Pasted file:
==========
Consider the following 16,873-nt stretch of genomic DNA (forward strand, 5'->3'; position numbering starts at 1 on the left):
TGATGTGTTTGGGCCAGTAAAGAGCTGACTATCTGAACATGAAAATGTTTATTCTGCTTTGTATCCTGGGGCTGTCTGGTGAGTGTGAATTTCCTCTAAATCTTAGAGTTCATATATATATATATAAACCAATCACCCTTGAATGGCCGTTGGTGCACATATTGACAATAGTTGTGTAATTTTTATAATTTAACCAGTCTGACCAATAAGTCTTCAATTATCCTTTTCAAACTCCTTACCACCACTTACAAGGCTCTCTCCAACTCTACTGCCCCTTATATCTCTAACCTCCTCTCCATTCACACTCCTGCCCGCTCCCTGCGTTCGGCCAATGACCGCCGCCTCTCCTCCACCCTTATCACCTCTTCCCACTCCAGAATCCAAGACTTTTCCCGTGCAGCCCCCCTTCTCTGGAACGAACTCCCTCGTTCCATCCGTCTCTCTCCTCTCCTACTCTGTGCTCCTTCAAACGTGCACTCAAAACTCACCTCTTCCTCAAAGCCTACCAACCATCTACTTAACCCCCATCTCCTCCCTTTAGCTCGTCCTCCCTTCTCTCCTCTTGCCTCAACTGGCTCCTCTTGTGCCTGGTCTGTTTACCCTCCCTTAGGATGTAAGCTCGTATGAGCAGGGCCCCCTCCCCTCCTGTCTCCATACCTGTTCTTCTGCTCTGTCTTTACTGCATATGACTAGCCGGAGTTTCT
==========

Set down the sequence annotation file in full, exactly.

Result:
Consider the following 16,873-nt stretch of genomic DNA (forward strand, 5'->3'; position numbering starts at 1 on the left):
TGATGTGTTTGGGCCAGTAAAGAGCTGACTATCTGAACATGAAAATGTTTATTCTGCTTTGTATCCTGGGGCTGTCTGGTGAGTGTGAATTTCCTCTAAATCTTAGAGTTCATATATATATATATAAACCAATCACCCTTGAATGGCCGTTGGTGCACATATTGACAATAGTTGTGTAATTTTTATAATTTAACCAGTCTGACCAATAAGTCTTCAATTATCCTTTTCAAACTCCTTACCACCACTTACAAGGCTCTCTCCAACTCTACTGCCCCTTATATCTCTAACCTCCTCTCCATTCACACTCCTGCCCGCTCCCTGCGTTCGGCCAATGACCGCCGCCTCTCCTCCACCCTTATCACCTCTTCCCACTCCAGAATCCAAGACTTTTCCCGTGCAGCCCCCCTTCTCTGGAACGAACTCCCTCGTTCCATCCGTCTCTCTCCTCTCCTACTCTGTGCTCCTTCAAACGTGCACTCAAAACTCACCTCTTCCTCAAAGCCTACCAACCATCTACTTAACCCCCATCTCCTCCCTTTAGCTCGTCCTCCCTTCTCTCCTCTTGCCTCAACTGGCTCCTCTTGTGCCTGGTCTGTTTACCCTCCCTTAGGATGTAAGCTCGTATGAGCAGGGCCCCCTCCCCTCCTGTCTCCATACCTGTTCTTCTGCTCTGTCTTTACTGCATATGACTAGCCGGAGTTTCT